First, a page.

Mexican Chicken Soup

This Mexican chicken soup is authentic Yucatan fare that’s simply broth, avocado, lime, tortilla, and rice. The sum is far more than the parts. And it’s comforting as heck.

Mexican Chicken Soup Recipe

This Mexican chicken soup is subtly yet superbly flavored comfort food at its finest. It’s traditionally known as sopa de lima or Yucatán lime soup and it’s essentially poached chicken and rice in broth with a hefty squeeze of fresh lime. And that’s just for starters. Make it your own by adding whatever you want—avocado, cilantro, jalapenos, tortilla strips, cheese. Certain to cure whatever ails you.–Angie Zoobkoff

Mexican Chicken Soup Recipe

  • Quick Glance
  • 30 M
  • 3 H
  • Serves 8 to 10

Ingredients

  • About 2 cups lard or coconut oil (474 ml), for frying
  • One 8-ounce package yellow or white corn tortillas (227 g), sliced into strips 1/4 inch by 1 inch (0.6 by 2.5 cm)
  • 1 whole chicken (about 3 pounds or 1.36 kg)
  • 1 white onion, thinly sliced (about 5 ounces or 140 g)
  • 2 cups cooked long-grain white rice (400 g)
  • Kosher salt
  • 3 to 4 thin-skinned limes
  • Jalapeños, for garnish
  • Cotija cheese, for garnish
  • Cilantro sprigs, for garnish
  • Avocado slices, for garnish

Directions

  • 1. Line a plate with a paper towel or a cotton kitchen towel. Set a medium-ish skillet, preferably cast-iron, over medium heat. Spoon enough lard or coconut oil into the skillet so that it reaches about 1⁄2 inch (1 cm) up the side of the skillet when it melts.
  • 2. Once the fat has melted completely and begins to shimmer, test the oil by dropping a tortilla strip into the hot fat. The oil is ready when the tortilla immediately sizzles and then crisps and turns a golden brown in about 60 to 90 seconds. Working in batches so as to take care not to crowd the pan, fry the tortilla strips, turning as necessary, until crisp and golden brown. Using a slotted spoon, transfer the tortilla strips to the towel-lined plate and let them cool. Turn off the heat.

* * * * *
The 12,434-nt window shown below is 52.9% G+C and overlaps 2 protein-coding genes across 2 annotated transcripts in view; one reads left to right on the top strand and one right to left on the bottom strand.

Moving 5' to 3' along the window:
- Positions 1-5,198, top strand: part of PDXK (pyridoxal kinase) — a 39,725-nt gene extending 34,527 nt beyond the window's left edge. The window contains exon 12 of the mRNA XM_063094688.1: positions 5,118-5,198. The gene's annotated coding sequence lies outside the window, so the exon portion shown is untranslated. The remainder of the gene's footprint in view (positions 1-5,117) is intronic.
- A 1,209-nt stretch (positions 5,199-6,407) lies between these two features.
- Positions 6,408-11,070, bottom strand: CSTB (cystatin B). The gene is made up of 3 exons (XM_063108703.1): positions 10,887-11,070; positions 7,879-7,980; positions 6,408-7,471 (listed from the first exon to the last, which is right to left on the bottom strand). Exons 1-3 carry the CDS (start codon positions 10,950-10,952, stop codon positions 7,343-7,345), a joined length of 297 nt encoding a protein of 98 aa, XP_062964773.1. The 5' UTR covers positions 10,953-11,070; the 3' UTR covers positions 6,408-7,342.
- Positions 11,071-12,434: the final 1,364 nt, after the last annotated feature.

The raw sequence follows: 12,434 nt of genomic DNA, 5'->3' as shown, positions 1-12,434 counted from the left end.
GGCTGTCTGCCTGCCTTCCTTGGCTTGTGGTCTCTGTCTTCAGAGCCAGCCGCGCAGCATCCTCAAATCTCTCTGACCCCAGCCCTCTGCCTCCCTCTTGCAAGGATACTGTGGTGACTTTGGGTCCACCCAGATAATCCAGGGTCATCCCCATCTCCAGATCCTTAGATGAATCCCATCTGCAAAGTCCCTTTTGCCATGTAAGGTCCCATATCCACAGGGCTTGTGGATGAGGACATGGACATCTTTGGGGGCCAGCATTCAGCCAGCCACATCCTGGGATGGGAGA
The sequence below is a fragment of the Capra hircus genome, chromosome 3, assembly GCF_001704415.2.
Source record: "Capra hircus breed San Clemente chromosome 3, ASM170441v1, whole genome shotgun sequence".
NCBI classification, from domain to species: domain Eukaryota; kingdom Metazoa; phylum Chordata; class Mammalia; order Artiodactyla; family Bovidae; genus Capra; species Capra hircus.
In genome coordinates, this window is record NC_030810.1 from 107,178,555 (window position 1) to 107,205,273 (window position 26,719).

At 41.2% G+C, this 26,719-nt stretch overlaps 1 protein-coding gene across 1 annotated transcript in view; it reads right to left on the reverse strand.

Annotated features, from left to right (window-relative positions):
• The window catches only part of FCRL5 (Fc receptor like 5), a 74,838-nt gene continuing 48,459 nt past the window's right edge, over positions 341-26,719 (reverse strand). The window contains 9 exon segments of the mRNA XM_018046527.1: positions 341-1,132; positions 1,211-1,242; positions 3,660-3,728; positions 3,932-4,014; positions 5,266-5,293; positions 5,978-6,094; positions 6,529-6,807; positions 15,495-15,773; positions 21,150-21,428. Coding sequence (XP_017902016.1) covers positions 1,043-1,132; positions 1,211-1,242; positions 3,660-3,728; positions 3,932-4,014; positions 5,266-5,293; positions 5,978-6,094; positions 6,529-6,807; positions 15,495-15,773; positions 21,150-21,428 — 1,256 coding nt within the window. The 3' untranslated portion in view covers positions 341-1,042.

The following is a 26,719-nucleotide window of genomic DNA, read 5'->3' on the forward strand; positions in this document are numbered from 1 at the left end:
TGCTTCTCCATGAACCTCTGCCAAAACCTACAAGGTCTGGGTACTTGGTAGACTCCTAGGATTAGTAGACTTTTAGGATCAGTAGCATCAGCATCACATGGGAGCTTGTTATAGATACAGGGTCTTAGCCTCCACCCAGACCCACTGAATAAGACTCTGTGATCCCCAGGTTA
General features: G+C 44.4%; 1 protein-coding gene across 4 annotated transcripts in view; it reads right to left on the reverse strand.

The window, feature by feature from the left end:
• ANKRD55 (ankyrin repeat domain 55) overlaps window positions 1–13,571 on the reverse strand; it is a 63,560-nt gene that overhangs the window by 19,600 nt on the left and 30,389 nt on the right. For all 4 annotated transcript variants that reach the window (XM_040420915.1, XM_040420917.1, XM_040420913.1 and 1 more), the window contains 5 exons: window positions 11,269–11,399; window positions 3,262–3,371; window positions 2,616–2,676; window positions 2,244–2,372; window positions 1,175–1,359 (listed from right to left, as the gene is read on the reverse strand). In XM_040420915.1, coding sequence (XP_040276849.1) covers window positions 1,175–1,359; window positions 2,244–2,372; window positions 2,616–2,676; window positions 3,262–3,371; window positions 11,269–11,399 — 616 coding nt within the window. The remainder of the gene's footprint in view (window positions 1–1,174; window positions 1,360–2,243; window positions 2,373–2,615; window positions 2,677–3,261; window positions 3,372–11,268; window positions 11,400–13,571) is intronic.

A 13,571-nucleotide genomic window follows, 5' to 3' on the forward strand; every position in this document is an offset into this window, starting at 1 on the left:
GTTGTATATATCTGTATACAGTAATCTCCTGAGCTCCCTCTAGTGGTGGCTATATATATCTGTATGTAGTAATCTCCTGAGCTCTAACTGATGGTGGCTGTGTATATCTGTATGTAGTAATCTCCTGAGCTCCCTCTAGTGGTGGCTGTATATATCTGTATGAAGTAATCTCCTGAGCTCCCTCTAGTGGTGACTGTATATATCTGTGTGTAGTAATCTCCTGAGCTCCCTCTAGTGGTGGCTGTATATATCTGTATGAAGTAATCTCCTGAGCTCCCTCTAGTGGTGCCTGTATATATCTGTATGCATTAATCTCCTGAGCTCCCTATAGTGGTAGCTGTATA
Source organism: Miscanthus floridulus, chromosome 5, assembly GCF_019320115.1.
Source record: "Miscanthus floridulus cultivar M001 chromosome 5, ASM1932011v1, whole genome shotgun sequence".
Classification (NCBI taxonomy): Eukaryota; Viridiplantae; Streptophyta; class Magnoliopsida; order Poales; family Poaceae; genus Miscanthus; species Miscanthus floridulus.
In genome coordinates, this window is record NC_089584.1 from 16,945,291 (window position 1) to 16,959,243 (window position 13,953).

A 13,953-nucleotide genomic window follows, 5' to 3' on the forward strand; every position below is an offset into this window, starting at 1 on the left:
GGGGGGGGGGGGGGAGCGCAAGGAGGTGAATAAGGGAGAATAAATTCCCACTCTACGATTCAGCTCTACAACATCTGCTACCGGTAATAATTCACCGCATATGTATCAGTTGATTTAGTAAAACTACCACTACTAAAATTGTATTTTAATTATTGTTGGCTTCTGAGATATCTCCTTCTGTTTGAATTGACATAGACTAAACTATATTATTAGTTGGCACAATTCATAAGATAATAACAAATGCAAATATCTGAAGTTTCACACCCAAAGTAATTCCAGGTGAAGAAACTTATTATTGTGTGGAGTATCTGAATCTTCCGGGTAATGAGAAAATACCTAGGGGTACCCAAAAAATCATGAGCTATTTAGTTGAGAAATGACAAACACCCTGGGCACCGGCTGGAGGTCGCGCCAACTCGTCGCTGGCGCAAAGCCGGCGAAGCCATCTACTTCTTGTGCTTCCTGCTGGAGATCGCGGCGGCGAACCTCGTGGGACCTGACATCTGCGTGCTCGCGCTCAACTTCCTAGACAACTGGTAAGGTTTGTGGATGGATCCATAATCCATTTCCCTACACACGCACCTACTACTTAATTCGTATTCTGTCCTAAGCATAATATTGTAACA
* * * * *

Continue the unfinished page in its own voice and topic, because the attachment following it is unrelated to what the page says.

• 3. Nestle the whole chicken in a large stock pot and pour enough water into the pot to cover the chicken by 2 inches (5 cm). Bring the water to a gentle boil over medium-high heat and then immediately reduce the heat to medium-low, partially cover, and very gently simmer until the chicken is cooked through and the meat shreds easily with a fork, about 2 hours.
  • 4. When the chicken is cooked through, turn off the heat. Remove the chicken from the pot and plonk it on a plate to rest until it’s cool enough to handle. Remove and discard the skin. Pull the meat from the bone and shred it with a fork.
  • 5. Strain the cooking liquid, or stock, through a fine-mesh sieve, discarding the solids. Wipe out the pot and then return the strained stock and reserved chicken meat to the pot. Stir in the onion, rice, and 2 teaspoons salt and then bring to a simmer over medium heat. While the soup warms, squeeze the juice of 1 to 2 limes into the pot. Continue cooking until the onion is soft and translucent and the chicken is warmed through, about 10 minutes. Taste the finished soup and if it tastes bland add a little more lime juice and salt as needed.